By Stephen P. Willis
The prophet Hosea bore a message against Israel, the northern portion of the Jewish state. They had fallen in to the sin of idolatry, which led them not only to forget their God, but also their fellow man. God based their troubles on a lack of knowledge.
God said that they had stopped giving heed to Him (v. 10), and because of that, “the people without understanding are ruined” (v. 14). I think that it is summarized well in verse six: “My people are destroyed for a lack of knowledge.”
“Listen to the word of the Lord, 0 sons of Israel, For the Lord has a case against the inhabitants of the land, Because there is no faithfulness or kindness Or knowledge of God in the land” (Hos. 4:1).
This message is further taught in the summary sentence of the book of Proverbs: “The fear of the Lord is the beginning of knowledge; Fools despise wisdom and instruction” (1:7). That one must seek after the knowledge of God is evident by what the one who is blessed by the Lord does: “But his delight is in the law of the Lord, And in his law he meditates day and night” (Ps. 1:2).
Most of us do not seek the knowledge of God as we should. Paul prayed that the Colossians might gain knowledge for the results that would come of it. These results are based on the fact that one has knowledge:
(1) The Christian will walk worthy before the Lord; (2) He will please the Lord in all respects; (3) He will bear fruit in every good work; (4) He will increase in knowledge (it takes knowledge to grow in knowledge); (5) The Christian will be strengthened in power; (6) He will give thanks to the Father (cf. Col. 1:9-12). Look over that list again and see how important knowledge is to the Christian.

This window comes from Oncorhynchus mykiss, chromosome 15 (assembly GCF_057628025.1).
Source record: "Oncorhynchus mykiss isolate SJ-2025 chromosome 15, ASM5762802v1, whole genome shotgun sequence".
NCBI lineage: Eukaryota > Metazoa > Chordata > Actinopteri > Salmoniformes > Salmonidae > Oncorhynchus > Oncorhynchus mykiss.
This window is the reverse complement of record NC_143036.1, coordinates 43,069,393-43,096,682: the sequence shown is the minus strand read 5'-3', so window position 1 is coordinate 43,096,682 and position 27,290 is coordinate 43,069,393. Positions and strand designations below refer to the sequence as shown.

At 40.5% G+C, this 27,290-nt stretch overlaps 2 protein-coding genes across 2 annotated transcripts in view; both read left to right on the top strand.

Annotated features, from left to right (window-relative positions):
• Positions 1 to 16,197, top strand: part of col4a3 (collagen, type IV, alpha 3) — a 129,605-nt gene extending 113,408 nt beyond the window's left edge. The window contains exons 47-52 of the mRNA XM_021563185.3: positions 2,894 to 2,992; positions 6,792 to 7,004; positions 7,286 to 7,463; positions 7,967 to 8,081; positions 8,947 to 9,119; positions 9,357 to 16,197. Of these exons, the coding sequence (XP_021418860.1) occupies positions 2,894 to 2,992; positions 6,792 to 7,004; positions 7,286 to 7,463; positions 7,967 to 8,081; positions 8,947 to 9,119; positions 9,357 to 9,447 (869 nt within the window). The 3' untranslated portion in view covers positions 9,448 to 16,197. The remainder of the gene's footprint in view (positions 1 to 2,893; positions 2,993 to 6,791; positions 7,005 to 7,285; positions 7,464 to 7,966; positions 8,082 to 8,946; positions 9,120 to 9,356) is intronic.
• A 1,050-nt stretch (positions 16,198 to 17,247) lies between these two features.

As a “holy priesthood” (1 Pet. 1:5, 9), we should fulfill our ministry as Levi did: “For the lips of the priest should preserve knowledge, and men should seek instruction from his mouth; for he is the messenger of the Lord of hosts” (Mal. 2:7). It is no wonder that Paul called the church the pillar and support of the truth (1 Tim. 3:15). It is also no wonder that Timothy was told to “Be diligent (or, Study, KJV) . . . .” In so doing he could “present himself approved to God as a workman who does not need to be ashamed, handling accurately the word of truth” (2 Tim. 2:15).
A lack of knowledge caused the ruin of Israel. It will cause our ruin also. Do you study on a regular basis? Does your reading include the Bible and material that will prompt thinking on biblical themes? Are you prepared for your Bible classes? (Would you want your teacher to be as prepared as you?) Parents: do you train your children so that their habits include Bible study? Children: do you encourage your parents to train you to study? Do you make the most of your time (Eph. 5:16) so that “your progress may be evident to all” (cf. 1 Tim. 4:15)?
Some like to drink from the fountain of knowledge;
Others only gargle.
Do you gargle?
Truth Magazine XXII: 26, p. 427
June 29, 1978